Still in a "soft patch"

By Stephen W. Stromberg

Published August 6, 2004 6:09PM (EDT)

It looks like John Edwards has more fodder for his "two Americas" theme. Job growth in the United States faltered in July as businesses added only 32,000 new jobs, well below expectations, and the Labor Department revised down job growth estimates from previous months. Alan Greenspan said that the economy "hit a soft patch" in June, but the president continues to insist that the economy is recovering briskly.

It did not take long for the Kerry camp to come out swinging. Gene Sperling, John Kerry's economic advisor, said on MSNBC this morning, "Not only are we not turning the corner on jobs, it's not clear we are heading in the right direction. We right now have virtually no private-sector job creationthis is very very bad news for American workers. It shows that it is a very tentative economy."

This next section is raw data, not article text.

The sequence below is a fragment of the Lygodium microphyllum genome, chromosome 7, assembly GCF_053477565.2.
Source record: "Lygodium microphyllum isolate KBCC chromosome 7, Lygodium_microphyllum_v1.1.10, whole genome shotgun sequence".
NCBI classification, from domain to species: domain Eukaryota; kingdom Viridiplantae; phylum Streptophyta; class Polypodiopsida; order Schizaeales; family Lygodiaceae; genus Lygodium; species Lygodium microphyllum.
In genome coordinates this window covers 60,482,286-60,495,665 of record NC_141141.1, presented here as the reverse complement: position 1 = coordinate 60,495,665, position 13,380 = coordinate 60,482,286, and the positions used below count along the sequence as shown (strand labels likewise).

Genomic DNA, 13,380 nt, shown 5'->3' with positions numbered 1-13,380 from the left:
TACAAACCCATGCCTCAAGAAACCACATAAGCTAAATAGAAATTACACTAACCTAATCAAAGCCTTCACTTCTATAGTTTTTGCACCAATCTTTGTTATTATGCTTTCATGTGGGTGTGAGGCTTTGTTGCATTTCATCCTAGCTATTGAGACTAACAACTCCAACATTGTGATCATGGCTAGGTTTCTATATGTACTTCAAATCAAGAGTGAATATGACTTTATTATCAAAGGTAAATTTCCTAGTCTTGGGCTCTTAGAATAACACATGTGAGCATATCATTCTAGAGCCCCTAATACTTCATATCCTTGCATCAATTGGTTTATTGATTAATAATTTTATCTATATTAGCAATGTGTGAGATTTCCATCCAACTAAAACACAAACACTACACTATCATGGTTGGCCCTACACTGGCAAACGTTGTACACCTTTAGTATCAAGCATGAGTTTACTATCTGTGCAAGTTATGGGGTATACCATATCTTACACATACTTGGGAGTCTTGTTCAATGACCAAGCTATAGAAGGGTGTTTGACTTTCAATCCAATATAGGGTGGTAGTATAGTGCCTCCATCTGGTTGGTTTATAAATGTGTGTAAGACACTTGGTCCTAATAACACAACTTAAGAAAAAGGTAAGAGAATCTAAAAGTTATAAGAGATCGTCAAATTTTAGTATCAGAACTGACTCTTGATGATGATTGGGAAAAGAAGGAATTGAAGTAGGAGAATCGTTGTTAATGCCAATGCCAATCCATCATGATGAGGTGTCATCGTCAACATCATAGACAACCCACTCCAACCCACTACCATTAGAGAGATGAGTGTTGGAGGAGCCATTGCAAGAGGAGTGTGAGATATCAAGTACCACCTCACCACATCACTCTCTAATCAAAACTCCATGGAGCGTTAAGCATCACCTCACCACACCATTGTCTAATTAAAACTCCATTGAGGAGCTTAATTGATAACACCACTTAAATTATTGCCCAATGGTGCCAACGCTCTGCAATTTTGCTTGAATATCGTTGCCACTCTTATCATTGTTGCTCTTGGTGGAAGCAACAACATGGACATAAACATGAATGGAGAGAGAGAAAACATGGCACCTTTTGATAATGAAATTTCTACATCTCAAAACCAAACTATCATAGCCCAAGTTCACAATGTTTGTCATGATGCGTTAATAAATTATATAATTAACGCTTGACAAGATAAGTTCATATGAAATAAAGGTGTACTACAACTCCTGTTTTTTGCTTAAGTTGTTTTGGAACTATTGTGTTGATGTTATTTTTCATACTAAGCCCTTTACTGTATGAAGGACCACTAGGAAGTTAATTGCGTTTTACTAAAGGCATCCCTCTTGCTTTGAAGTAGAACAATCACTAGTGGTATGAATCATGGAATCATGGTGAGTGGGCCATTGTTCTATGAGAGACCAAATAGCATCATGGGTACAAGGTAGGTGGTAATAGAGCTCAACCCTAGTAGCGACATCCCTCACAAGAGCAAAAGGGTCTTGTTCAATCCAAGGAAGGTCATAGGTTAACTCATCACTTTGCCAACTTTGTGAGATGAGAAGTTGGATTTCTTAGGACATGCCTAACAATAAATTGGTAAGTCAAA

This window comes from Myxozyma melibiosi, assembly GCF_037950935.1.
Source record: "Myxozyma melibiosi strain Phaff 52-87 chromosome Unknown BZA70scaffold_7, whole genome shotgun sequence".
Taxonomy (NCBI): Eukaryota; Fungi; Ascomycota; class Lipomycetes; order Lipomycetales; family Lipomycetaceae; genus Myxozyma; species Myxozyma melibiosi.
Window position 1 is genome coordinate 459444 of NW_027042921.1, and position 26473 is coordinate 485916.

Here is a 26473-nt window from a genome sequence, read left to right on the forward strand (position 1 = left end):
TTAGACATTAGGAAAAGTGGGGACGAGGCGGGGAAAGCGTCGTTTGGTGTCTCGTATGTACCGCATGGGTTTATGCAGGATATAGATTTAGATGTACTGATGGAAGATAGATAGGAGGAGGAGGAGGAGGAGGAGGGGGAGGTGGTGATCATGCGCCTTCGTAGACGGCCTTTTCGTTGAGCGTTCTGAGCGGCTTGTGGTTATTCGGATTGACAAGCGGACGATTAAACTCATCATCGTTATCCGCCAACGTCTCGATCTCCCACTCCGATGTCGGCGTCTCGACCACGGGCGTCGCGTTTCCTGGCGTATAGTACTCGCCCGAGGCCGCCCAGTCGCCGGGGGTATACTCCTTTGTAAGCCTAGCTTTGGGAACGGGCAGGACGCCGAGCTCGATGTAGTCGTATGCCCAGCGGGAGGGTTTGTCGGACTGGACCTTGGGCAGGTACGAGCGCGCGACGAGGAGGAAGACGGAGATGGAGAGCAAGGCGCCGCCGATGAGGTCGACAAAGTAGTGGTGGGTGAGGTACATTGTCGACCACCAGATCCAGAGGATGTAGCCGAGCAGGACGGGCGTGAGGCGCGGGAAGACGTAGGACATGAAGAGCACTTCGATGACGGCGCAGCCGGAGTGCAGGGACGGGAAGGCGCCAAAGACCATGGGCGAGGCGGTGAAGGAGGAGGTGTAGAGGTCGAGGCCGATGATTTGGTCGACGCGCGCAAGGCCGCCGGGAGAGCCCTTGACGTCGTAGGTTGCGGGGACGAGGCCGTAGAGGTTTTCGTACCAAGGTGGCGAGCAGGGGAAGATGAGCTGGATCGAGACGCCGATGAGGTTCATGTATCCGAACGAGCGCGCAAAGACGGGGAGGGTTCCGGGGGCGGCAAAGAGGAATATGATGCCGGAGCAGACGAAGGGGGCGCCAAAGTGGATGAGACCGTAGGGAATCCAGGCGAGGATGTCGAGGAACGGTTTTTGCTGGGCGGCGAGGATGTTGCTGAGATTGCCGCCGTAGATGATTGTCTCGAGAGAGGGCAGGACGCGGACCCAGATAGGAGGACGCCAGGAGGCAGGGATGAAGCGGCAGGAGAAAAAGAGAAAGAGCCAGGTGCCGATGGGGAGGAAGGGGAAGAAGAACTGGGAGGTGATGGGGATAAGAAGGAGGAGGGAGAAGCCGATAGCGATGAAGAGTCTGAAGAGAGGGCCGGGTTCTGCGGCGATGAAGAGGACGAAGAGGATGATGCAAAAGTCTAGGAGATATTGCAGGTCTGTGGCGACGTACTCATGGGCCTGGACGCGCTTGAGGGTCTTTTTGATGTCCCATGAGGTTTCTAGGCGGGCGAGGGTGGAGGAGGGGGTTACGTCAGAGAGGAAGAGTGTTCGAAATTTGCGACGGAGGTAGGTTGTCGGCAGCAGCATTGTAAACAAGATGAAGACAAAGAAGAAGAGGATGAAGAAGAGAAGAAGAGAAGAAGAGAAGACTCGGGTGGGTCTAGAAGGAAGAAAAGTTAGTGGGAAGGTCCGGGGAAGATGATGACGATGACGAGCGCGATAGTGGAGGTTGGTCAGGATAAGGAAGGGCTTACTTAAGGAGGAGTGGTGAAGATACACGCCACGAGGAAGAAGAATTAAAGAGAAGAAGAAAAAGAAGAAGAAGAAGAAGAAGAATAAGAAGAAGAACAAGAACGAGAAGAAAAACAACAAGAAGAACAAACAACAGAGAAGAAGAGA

Sperling also said that the economy is "about 700,000 jobs behind where a typical recovery would be."

The reaction from the White House has deviated little from the defensive approach the Bush campaign has taken on the economy. So far, Bush advisors have tried to make disappointing growth look like minor success on the jobs front. CNN reports today: "The Bush administration said the July jobs report must be viewed in the broader context of an economy on the mend. And they pointed to a gain of 10,000 jobs in the manufacturing sector in July."

Still, in light of the July numbers, the White House has had trouble keeping everyone on-message. "Greg Mankiw, chairman of the White House Council of Economic Advisers, said the administration wants to see stronger jobs growth."

"'We are not satisfied with the level of job creation we saw today,' he said.

"'The economy is creating jobs. It is moving forward but not at a rapid enough pace.'"

Stephen W. Stromberg

Stephen W. Stromberg is a former editorial fellow at Salon.

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